When President Barack Obama took office, he pledged that transparency would be one of the touchstones of his presidency. Now, nearing the end of eight years in office, he has the opportunity to make good on that promise.
Last week, Congress finally approved long-awaited and hard-fought reforms to the Freedom of Information Act, which allows journalists and the general public to obtain information on how their government works, or doesn’t work.
The reform package (S.337), which is expected to become law in the next few days, is a significant step to undo the culture of secrecy that’s unfortunately become the norm in Washington, D.C.
Under the Obama administration, the law has become terribly broken. Agencies are required to respond in 20 days, but bureaucrats have made a habit of slow-walking document requests or denying access altogether. Agencies find ways to invoke any one of nine exemptions under the current law, effectively creating an unlawful presumption in favor of secrecy, as a January report from the House Committee on Oversight and Government Reform put it.
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The numbers speak for themselves. Last year, more than one in six requests were denied, a total of more than 129,825 cases. In more than 77 percent of cases – an all-time high – people received either heavily redacted files or nothing at all, according to an Associated Press analysis.
Numerous requests are still pending after almost a decade. In one notable case, the Project on Government Oversight complained that a 2011 request has been open so long that the staffer left the group, earned her master’s degree, worked on Capitol Hill and returned to the project.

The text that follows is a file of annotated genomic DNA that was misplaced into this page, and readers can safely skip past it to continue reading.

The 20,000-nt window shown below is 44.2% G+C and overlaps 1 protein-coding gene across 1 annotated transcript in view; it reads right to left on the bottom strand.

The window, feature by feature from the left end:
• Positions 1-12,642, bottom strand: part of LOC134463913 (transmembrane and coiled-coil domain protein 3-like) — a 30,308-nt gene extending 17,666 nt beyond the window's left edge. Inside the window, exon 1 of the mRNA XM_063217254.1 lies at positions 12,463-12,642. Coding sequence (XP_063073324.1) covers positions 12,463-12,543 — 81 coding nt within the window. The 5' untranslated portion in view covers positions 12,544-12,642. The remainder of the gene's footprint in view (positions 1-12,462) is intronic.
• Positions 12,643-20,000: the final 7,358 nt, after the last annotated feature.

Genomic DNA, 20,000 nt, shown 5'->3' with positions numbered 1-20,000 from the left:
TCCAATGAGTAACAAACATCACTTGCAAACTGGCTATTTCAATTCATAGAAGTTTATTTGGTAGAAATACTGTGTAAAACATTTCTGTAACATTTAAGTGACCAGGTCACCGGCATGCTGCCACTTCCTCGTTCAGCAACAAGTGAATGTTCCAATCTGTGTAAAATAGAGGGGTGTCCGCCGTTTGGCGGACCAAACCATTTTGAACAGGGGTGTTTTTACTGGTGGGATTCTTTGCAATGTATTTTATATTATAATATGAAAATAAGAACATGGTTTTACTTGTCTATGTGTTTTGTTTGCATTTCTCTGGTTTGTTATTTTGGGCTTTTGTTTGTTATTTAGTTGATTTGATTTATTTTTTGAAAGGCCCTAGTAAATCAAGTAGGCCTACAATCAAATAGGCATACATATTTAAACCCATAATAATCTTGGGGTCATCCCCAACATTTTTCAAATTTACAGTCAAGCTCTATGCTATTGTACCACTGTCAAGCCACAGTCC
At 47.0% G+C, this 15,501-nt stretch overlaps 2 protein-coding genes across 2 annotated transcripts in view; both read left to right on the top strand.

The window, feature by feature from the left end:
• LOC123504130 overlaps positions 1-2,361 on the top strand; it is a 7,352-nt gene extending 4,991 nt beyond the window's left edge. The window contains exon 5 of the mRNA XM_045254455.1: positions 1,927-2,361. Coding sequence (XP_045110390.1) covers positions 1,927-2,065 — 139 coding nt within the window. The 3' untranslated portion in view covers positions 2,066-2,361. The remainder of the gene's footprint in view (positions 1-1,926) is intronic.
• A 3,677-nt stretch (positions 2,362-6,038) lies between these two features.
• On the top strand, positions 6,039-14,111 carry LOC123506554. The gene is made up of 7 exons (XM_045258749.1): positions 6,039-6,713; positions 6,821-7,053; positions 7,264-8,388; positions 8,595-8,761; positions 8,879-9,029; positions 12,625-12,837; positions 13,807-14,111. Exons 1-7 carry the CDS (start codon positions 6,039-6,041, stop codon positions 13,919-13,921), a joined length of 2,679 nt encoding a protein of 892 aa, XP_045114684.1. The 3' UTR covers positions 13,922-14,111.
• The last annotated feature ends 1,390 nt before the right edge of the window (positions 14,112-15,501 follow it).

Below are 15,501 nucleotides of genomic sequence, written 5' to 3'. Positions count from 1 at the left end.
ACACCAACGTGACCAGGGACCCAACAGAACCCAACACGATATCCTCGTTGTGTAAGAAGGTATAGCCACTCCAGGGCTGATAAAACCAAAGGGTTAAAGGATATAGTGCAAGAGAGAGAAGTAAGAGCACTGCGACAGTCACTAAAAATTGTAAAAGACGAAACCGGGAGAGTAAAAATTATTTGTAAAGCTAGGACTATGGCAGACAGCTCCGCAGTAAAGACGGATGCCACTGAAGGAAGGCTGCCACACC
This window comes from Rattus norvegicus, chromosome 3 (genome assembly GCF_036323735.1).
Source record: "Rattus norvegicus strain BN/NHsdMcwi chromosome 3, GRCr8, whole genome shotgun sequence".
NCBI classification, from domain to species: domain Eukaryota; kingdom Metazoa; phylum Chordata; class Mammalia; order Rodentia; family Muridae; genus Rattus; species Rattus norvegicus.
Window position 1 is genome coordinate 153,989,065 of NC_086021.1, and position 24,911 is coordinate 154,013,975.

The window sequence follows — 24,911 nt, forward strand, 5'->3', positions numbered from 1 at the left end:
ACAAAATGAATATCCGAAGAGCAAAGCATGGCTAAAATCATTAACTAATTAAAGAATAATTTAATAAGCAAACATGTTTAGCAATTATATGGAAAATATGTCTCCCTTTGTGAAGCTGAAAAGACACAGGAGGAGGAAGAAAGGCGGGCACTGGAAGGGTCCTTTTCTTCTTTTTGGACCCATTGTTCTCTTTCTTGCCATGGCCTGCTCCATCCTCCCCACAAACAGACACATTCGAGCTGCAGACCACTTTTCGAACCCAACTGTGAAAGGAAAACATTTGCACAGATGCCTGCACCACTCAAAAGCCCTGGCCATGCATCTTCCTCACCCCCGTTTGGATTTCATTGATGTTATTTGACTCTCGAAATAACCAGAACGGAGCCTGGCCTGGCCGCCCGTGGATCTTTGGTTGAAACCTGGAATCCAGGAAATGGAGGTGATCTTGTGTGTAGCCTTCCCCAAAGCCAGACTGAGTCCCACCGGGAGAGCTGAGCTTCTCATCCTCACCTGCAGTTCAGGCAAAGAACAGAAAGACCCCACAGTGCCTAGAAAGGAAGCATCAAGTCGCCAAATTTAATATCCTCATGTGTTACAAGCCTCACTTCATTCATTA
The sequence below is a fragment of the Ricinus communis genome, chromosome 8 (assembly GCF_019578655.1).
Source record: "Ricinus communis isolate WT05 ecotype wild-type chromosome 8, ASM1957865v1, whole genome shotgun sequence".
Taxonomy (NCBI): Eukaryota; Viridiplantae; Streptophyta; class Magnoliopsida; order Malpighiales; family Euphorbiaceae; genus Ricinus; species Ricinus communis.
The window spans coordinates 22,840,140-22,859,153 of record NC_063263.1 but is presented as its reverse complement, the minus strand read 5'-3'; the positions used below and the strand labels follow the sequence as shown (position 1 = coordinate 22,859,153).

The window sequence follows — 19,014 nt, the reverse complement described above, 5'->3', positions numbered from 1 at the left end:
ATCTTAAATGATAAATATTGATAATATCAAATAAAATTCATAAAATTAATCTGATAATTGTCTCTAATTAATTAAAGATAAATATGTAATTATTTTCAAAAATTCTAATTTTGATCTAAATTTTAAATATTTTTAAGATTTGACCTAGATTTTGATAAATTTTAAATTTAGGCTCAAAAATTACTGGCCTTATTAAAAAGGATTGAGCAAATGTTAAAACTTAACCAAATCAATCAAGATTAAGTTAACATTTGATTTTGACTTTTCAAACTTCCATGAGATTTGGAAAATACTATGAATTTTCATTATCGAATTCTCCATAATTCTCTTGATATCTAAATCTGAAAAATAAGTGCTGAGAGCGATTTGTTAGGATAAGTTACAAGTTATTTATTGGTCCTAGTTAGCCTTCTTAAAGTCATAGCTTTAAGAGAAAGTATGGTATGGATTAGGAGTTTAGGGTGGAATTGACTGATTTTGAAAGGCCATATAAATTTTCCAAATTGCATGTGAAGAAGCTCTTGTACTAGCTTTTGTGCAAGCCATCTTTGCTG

Watchdog groups, journalists and citizens have been forced to file lawsuits to get the information they’re legally entitled to receive.
Information has regularly been subjected to additional levels of review from political officials at the White House, where any documents deemed potentially “problematic” were withheld from public release. Most Americans probably believe the highest classification of government information is top secret. Who’d have thought the hardest information to obtain is unclassified, but embarrassing?
This culture of secrecy breeds contempt for government and erodes the public’s trust in the very institutions intended to serve them. No wonder Americans’ trust in government is at an all-time low.
The legislation passed last week isn’t perfect. More can be done to limit the various exemptions used to hide information, for example the “inter-agency” exemption.
But the bill is a welcome shot of adrenaline to a lethargic FOIA process. For the first time, the legislation will mandate a “presumption of openness,” meaning that agencies will now have to demonstrate why information should be withheld, as opposed to forcing citizens to justify why it should be released.
It also takes advantage of the internet to make records available online through a single FOIA portal, and it prevents agencies from collecting any fees if they don’t turn over information in the 20 days required by law.
It’s still amazing to me that we can readily obtain information about almost anything we want to know – as long as it isn’t information about our government.
The reforms, for which I have been fighting for three years, are a welcome, long-overdue upgrade to the nation’s transparency laws. It will help make access to government information simpler, broader, cheaper and easier. It’s a step in the direction of the open and responsive government we deserve.
Rep. Darrell Issa, R-Vista, represents California’s 49th Congressional District. He can be contacted at firstname.lastname@example.org.